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How should I go about loosening knurled knob on centrifuge that's been overtightened?

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  • How should I go about loosening knurled knob on centrifuge that's been overtightened?

    It's about 2" in diameter and down in the chamber.



    Unlike the picture, the rotor has a flat top right under the knob, so I can't get to it with soft-jaw pliers. Anything else I've got will scar the knurls. Any suggestions?
    Last edited by winchman; 10-15-2016, 09:18 AM.
    Any products mentioned in my posts have been endorsed by their manufacturer.

  • #2
    I assume it's intended to be hand tightened/loosened, so shouldn't require much clamping force. Try wrapping with a strip of thick rubber or leather then grip onto that.
    Last edited by lynnl; 10-15-2016, 03:19 PM.
    Lynn (Huntsville, AL)

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    • #3
      Have you got room for a strap wrench perhaps using leather for the strap to stop marring? or if you can find one to suit what about an oil filter strap wrench,



      Paul

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      • #4
        Drive thin walled brass tube down onto it?

        allan

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        • #5
          Drill 2 little holes and use a pin spanner.
          Helder Ferreira
          Setubal, Portugal

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          • #6
            I know im stating the obvious here but it's a centrifuge so verify if the threads are left or right hand - hopefully they have enough hanging out to see or have a mark or warning label.

            then question if the machine can handle the static torque your about to apply without damaging it, or if there's a way of countering said torque by holding something lower than the knob,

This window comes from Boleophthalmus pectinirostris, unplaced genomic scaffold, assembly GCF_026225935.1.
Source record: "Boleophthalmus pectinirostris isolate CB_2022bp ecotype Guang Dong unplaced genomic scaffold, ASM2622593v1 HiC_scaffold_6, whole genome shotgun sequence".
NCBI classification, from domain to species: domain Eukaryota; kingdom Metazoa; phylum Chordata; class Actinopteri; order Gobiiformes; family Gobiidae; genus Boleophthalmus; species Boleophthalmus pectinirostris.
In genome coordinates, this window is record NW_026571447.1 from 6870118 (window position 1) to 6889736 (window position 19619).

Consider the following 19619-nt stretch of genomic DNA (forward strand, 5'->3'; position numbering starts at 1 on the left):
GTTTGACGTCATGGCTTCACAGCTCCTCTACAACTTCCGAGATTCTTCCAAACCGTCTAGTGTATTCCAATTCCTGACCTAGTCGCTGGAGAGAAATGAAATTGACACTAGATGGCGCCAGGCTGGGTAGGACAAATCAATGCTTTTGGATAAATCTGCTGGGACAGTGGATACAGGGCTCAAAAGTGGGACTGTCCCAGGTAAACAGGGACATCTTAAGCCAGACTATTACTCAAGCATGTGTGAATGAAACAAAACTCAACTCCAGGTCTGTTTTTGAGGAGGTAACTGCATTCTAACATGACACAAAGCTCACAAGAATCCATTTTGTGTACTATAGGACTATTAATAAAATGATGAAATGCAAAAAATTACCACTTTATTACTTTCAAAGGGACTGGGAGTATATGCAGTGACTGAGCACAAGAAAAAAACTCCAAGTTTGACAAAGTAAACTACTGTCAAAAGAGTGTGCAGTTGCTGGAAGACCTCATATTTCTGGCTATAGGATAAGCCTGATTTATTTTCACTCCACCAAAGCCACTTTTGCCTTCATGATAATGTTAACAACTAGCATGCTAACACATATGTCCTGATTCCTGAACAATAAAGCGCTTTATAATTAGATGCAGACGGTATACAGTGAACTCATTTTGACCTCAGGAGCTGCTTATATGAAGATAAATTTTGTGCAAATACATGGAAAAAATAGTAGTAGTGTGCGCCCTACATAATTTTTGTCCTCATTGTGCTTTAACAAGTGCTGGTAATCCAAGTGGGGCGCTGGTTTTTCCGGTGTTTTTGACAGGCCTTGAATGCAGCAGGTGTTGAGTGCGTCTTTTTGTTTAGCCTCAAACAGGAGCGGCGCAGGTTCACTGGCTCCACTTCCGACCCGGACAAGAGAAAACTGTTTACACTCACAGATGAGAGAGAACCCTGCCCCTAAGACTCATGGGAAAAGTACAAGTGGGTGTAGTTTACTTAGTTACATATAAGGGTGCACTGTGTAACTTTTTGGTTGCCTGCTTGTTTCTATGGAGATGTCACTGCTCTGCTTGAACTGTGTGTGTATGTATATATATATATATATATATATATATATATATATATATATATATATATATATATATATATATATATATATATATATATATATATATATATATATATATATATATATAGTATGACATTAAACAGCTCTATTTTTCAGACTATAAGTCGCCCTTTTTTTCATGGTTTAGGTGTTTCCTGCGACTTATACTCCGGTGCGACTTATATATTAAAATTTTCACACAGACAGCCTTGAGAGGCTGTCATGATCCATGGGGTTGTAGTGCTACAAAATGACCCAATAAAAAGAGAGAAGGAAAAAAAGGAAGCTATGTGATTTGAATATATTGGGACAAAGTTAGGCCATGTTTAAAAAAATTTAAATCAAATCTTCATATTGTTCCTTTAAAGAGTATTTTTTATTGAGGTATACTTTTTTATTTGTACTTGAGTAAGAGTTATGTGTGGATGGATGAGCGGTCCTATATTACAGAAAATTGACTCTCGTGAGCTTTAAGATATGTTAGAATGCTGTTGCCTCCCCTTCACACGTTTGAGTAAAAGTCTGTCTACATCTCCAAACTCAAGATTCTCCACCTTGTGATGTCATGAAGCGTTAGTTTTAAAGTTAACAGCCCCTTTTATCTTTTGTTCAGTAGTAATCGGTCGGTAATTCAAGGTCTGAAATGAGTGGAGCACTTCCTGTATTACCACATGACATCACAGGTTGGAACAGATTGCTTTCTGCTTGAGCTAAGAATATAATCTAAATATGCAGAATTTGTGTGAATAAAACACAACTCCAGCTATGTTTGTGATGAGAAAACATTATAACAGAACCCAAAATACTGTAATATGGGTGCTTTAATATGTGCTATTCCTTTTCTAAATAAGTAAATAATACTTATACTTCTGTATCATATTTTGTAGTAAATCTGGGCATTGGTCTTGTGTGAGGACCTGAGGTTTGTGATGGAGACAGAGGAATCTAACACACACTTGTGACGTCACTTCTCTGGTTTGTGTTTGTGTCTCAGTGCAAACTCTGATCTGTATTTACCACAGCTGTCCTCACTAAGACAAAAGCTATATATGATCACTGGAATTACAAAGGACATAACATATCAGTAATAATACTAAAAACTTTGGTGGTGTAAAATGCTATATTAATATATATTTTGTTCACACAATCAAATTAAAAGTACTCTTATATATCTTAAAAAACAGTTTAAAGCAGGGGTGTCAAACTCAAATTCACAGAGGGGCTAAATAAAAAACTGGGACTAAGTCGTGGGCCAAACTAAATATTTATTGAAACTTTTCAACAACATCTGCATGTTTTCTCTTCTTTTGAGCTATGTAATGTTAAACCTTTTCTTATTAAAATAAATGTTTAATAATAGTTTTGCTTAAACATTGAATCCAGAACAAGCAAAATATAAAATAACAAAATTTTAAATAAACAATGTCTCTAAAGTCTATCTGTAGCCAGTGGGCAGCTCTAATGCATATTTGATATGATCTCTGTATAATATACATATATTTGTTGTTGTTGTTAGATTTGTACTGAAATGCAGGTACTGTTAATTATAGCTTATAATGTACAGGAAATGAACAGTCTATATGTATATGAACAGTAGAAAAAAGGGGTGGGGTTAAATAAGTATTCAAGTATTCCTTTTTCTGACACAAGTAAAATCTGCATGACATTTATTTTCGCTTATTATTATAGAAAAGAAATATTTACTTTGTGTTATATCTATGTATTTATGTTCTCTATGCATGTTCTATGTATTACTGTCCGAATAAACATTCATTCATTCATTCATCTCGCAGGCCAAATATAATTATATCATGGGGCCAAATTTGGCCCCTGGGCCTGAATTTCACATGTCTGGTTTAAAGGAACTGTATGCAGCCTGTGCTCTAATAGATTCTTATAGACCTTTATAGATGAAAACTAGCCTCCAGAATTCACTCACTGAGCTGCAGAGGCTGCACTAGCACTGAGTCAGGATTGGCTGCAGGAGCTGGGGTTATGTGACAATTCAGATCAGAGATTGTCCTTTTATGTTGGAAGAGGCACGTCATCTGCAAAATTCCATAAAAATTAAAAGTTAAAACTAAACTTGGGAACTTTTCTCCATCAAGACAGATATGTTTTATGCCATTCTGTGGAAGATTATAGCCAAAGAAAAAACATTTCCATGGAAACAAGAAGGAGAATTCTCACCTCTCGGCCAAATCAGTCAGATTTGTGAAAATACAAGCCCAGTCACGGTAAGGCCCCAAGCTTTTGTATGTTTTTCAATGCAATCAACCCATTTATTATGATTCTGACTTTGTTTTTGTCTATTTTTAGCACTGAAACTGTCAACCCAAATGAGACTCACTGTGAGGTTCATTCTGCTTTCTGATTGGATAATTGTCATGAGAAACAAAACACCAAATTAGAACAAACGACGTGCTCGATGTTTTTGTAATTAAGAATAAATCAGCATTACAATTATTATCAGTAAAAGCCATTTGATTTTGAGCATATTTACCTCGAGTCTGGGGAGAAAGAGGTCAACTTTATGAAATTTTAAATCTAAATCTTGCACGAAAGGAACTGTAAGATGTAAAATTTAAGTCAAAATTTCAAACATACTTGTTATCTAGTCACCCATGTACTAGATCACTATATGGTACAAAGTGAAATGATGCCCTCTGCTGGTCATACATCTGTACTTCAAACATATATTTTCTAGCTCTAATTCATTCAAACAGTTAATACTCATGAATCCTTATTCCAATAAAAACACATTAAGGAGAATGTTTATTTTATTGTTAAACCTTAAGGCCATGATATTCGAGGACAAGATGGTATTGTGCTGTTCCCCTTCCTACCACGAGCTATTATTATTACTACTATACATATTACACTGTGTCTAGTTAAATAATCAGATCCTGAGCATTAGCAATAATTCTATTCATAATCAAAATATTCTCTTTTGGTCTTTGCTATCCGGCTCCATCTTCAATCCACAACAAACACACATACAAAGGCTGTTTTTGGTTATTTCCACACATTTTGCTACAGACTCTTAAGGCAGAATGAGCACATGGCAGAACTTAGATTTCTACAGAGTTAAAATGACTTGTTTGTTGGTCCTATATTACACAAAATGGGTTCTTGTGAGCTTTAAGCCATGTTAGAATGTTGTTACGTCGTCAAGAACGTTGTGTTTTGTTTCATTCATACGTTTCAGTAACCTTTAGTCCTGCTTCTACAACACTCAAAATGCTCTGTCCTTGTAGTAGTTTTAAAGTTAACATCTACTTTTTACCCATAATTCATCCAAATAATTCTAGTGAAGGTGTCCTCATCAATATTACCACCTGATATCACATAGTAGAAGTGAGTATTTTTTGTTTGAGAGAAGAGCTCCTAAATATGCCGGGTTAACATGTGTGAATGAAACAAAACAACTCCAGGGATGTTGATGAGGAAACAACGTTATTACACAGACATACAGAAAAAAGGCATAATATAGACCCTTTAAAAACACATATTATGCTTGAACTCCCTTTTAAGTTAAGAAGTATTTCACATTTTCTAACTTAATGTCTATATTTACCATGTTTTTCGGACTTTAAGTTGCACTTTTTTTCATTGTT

Paul's got a pretty good suggestion there with the strap wrench and keep in mind when using them to favor the ratchet handle to the outside of the drive shank as this will keep your torque ratio up instead of having some of it go to waste and be counterproductive...

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            • #7
              I'd say something along the lines of what Paul posted in post #3.
              Perhaps a thick piece of leather on the knurls and a chain grip wrench, or the leather in conjunction with a strap wrench.
              Leather the thickness of a good belt should suffice. As Lynnl mentioned being knurled it shouldn't take much to loosen it as it's only been tightened using the knurls and a good grip.
              Kind of like a screw on lens filter, seems almost impossibly tight until you use the right tool to unscrew it and then it almost falls off by itself.
              Home, down in the valley behind the Red Angus
              Bad Decisions Make Good Stories​

              Location: British Columbia

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              • #8
                Is the threaded portion of the knob internal (a nut) or external.

                If it is a nut, what about adding heat to increase the thread ID - or would the longitudinal expansion increase fastener stretch/retension, becoming counter-productive? If heat could be beneficial, a non-marring application method is by conduction - heat up a suitably sized chunk of somethinium and place on top of the knob, repeat as necessary until the knob is WARM with due thought to not getting the somethinium SO hot as to mar any finish on the knob.

                Alternatively, perhaps dry ice from your friendly welding gas distributer might work in the opposite manner?

                .

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                • #9
                  Originally posted by A.K. Boomer View Post
                  I know im stating the obvious here but it's a centrifuge so verify if the threads are left or right hand - hopefully they have enough hanging out to see or have a mark or warning label.